What's New In Spring Roo 1.1.1

Engineering | Ben Alex | January 11, 2011 | ...

It's our pleasure to announce the general availability of Spring Roo 1.1.1. This new release incorporates over 250 fixes and enhancements, including many performance and functionality improvements.

As always, SpringSource Tool Suite (STS) 2.5.2 will be released very shortly and incorporate this new version of Spring Roo. You can also download the standalone version of Spring Roo 1.1.1 and get started immediately.

Let's briefly tour some of the more notable enhancements we're added to Roo 1.1.1. If you're upgrading your Roo-based projects, we encourage you to review the version-specific upgrade notes we include in the reference guide. The reference guide is also included in the…

Green Beans: Getting Started with Spring in your Service Tier

Engineering | Josh Long | January 07, 2011 | ...

All applications stem from a domain model. The term "domain model" describes the nouns, or data, in a system that is important to the problem you're trying to solve. The service tier - where business logic lives - manipulates the application data and must ultimately persist it (typically, in a database). The explanation is simple, but in practice building a good service tier can be a daunting task for any developer. This post will introduce developers to the options available in the Spring framework for building a better service tier. It is assumed that the reader has some experience with the…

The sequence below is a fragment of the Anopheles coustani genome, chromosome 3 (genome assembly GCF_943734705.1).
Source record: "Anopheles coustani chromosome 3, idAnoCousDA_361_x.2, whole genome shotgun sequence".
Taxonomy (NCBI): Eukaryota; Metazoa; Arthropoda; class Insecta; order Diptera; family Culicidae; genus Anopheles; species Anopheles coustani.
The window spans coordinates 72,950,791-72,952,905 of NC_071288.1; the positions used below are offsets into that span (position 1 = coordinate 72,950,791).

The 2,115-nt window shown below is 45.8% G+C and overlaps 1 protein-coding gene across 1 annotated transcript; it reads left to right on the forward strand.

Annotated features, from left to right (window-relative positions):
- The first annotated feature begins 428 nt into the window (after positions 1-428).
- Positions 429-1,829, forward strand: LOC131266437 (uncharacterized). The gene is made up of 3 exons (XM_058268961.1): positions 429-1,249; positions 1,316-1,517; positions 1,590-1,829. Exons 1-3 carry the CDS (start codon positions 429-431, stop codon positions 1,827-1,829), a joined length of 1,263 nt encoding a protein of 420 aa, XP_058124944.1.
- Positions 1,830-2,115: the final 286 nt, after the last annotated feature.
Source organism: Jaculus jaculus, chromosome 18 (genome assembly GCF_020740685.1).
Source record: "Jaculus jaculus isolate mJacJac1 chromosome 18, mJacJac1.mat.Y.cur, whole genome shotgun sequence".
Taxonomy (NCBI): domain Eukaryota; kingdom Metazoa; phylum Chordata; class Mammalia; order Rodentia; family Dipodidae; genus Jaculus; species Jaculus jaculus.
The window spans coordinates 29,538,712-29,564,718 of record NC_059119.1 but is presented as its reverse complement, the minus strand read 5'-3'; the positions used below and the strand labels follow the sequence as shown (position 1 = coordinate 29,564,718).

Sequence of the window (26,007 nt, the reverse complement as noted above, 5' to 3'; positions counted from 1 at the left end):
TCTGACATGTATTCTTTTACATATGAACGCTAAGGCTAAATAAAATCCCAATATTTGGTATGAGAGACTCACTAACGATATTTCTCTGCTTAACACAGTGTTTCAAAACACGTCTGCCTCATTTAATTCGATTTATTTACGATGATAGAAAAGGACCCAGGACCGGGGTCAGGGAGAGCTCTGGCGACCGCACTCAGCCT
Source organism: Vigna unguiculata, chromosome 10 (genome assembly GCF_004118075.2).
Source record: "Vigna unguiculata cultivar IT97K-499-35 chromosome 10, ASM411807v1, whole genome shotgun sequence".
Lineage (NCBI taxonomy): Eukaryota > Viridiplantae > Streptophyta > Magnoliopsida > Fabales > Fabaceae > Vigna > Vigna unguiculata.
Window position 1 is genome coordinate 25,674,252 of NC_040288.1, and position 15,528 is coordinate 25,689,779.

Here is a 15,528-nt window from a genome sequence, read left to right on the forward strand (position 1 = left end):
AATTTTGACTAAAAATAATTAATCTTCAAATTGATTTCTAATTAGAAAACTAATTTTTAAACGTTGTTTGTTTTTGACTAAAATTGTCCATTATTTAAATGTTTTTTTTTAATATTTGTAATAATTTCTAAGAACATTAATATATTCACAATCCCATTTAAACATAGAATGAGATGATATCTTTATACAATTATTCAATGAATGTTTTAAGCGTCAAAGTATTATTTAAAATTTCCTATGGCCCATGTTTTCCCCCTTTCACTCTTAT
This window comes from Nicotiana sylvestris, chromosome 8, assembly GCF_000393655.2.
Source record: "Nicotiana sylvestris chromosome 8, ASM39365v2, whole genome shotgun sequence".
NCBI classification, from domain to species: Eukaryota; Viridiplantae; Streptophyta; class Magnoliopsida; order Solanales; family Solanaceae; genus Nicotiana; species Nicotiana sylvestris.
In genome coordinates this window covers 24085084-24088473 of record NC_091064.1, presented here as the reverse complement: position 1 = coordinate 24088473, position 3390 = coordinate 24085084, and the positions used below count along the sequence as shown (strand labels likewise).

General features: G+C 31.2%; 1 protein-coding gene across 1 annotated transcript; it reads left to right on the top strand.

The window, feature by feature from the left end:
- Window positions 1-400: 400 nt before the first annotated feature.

Green Beans: Getting Started with Spring MVC

Engineering | Colin Sampaleanu | January 04, 2011 | ...

Spring MVC, a part of the core Spring Framework, is a mature and capable action-response style web framework, with a wide range of capabilities and options aimed at handling a variety of UI-focused and non-UI-focused web tier use cases. All this can potentially be overwhelming to the Spring MVC neophyte. I think it's useful for this audience to show just how little work there is to get a bare Spring MVC application up and running (i.e. consider my example something akin to the world's simplest Spring MVC application), and that's what I'll spend the rest of this article demonstrating.

I'm assuming you are familiar with Java, Spring (basic dependency injection concepts), and the basic Servlet programming model, but do not know Spring MVC. After reading this blog entry, readers may continue learning about Spring MVC by looking at Keith Donald's Spring MVC 3 Showcase

Social Coding in Spring Projects

Engineering | Keith Donald | December 21, 2010 | ...

In the last year, new Spring projects have launched in a number of areas, including social, mobile, data, and integration. I've been doing this for nearly 7 years, and honestly it has never been as exciting for me as it is today. I feel this way because our community understands the importance of raising the bar by building on the foundations you've laid before. That's why we're able to move so quickly, and that's a testament to the quality of the core development team led by Juergen Hoeller.

One thing I'm very excited about is the increasing number of community contributions we're seeing. These have traditionally come in as patches via JIRA, but modern social coding platforms such as Github and Gitorious have opened new opportunities. In this blog entry, I'd like to present a new contribution…

Git and Social Coding: How to Merge Without Fear